In a bowl, whisk together the ricotta and eggs until smooth, along with a good pinch of salt and a crack of pepper.

Pour the ricotta, egg mixture into the tart shell, then place the roasted pumpkin pieces on top. Sprinke with the dukkah, then place in the oven to bake for around 35-40 minutes. It will be ready when the sides of the tart will have puffed and it is slightly golden all over.

This tart is delicious hot out of the oven or at room temperature. Bring it to the table or the picnic rug and top with a handful of wild rocket and a crumbling of goat’s fetta. The base will be delicious and a bit crisp and crumbly, just mop it all up with your fingers and enjoy.

Photos by the amazing Sarah of Love Katie and Sarah

Hummus. Yes.

Hummus

So, it’s really, really freezing. Melbourne has just decided to blast Winter right up in your face and not let you escape, nowhere, no how. Many cups of tea are needed, and make it spicy. After an Autumn where I craved Japanese non-stop and made Nasu Dengaku pretty much every week, I am now turning to warmth and comfort from the warming spices of the Middle East. I can’t get enough of cumin, paprika, coriander seed, a little chilli… I’m sprinkling dukkah on pretty much everything. Add in some lemon and some chickpeas and you will make me a happy woman.

Hummus has made a big comeback for lunchtimes, alongside a little of last night’s leftovers and a crispy fried egg, sprinkled with dukkah of course and some wilted greens with lemon. I am having desert dreaming, I need warming from the inside out.

So because all things Middle Eastern are floating my boat right now I am turning to my main man for delicious Middle Eastern inspiration – Yotam.

I have a food crush on Yotam Ottolenghi. There, I’ve said it. It’s not like I have met him, it’s just that every thing he makes I want to eat.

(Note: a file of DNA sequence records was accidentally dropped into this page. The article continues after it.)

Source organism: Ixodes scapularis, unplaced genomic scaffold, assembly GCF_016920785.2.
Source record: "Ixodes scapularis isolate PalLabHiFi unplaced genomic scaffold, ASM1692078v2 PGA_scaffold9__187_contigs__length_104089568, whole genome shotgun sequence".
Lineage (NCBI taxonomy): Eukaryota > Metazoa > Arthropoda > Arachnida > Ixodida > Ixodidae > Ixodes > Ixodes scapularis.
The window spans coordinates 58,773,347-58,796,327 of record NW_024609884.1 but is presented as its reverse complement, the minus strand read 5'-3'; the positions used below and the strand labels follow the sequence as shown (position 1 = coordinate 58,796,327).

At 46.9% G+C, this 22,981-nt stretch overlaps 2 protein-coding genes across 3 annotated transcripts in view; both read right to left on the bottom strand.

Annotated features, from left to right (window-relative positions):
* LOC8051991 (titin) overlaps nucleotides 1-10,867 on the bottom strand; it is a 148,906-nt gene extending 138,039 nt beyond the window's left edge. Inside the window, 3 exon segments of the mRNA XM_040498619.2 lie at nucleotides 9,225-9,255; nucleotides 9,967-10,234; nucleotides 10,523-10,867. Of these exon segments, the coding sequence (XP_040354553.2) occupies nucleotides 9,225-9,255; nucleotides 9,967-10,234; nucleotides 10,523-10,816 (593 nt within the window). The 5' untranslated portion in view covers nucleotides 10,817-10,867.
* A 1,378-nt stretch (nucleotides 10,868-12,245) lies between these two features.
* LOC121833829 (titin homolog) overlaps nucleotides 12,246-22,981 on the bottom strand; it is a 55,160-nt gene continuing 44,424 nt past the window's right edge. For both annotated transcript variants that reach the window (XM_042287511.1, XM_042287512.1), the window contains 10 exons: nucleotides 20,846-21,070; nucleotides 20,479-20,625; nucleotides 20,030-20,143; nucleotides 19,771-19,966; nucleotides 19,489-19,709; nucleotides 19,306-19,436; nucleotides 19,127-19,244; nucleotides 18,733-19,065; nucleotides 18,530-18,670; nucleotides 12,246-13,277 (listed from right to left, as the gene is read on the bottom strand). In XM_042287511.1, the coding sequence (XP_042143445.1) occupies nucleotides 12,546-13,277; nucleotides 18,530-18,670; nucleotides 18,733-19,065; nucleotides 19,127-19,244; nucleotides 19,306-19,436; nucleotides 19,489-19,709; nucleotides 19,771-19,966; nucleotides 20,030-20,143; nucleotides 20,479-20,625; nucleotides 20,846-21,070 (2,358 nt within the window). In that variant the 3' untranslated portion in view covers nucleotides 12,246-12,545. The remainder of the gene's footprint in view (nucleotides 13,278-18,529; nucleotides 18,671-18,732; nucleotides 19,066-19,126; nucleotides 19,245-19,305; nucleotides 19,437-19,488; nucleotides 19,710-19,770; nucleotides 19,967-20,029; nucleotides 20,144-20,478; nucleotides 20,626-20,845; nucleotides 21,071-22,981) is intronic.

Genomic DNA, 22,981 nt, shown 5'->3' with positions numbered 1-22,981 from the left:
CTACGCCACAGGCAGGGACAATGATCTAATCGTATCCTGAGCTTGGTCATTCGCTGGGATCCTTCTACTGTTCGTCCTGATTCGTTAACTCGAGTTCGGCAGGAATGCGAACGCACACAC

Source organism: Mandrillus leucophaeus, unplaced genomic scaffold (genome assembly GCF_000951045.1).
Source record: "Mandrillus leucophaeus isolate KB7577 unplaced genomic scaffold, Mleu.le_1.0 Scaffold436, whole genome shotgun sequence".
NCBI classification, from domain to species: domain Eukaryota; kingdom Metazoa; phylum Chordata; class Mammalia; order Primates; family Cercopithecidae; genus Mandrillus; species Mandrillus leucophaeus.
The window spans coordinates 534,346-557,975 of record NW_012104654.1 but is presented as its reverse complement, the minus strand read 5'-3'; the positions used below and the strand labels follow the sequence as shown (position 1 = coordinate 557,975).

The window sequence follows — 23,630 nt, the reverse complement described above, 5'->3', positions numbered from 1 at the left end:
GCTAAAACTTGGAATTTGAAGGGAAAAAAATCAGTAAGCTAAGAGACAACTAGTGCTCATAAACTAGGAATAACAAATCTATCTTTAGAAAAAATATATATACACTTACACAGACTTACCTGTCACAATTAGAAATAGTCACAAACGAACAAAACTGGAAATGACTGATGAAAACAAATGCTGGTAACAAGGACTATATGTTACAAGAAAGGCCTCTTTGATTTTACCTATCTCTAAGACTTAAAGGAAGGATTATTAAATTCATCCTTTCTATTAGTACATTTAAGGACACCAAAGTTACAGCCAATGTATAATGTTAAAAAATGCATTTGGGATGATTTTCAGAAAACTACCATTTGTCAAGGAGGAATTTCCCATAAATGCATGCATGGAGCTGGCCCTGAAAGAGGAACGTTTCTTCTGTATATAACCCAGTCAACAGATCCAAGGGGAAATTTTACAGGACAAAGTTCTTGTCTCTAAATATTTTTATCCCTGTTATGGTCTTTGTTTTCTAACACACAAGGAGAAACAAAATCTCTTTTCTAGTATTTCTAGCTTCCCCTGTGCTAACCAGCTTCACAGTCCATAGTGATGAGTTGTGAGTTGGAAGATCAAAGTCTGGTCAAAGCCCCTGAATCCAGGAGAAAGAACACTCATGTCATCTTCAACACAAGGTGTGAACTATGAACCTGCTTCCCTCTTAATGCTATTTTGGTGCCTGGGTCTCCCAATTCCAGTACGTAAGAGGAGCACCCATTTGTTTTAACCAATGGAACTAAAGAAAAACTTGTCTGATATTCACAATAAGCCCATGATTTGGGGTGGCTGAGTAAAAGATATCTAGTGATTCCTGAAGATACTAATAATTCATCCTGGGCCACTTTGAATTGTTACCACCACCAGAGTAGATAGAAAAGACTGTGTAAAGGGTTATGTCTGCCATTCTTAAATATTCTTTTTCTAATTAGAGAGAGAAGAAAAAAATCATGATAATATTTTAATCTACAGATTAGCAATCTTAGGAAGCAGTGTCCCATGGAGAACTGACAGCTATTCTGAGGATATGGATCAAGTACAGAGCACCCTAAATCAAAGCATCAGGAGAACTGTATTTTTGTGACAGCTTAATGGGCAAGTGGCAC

There are some people whose cookbooks I would buy without even opening the cover, just because I know how good they are going to be. People who just get it. Yotam is one of these people. His collection of books hold an important space on my bookshelf. My bookshelf has two layers of books now but Yotam’s books always stay in the front. The flavour just flies off the page. The way he talks about food, the way he plates it, they way it is all just make some deliciousness and stick it on a big platter for all your friends to devour. I just like it.

A few weeks ago, the kids were in bed and I flicked on the television and chanced upon Yotam visiting his home town of Jerusalem. He journeyed and remembered delicious food memories and made some new food discoveries, and he just made me want to eat every single thing. I may not be able to go to Jerusalem but from his cookbooks I can share in some of that magic and majesty and dream a little in my own kitchen.

Pomegranate

So here is one of our staples at the moment… Yotam’s Hummus. Add some pops of pomegranate from your neighbour’s yard (no really, she insisted I take them 😉 and you have yourself some comforting deliciousness.

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Basic Hummus from Yotam and Sami’s Jerusalem

  • 250g dried chickpeas
  • 1 tsp bicarbonate of soda
  • 270g light tahini paste
  • 4 tbsp lemon juice
  • 4 garlic cloves
  • 100ml ice cold water
  • salt

A day before you want to eat your hummus, rinse your chickpeas and pop them into a large bowl. Cover with double their volume of cold water and leave to soak overnight.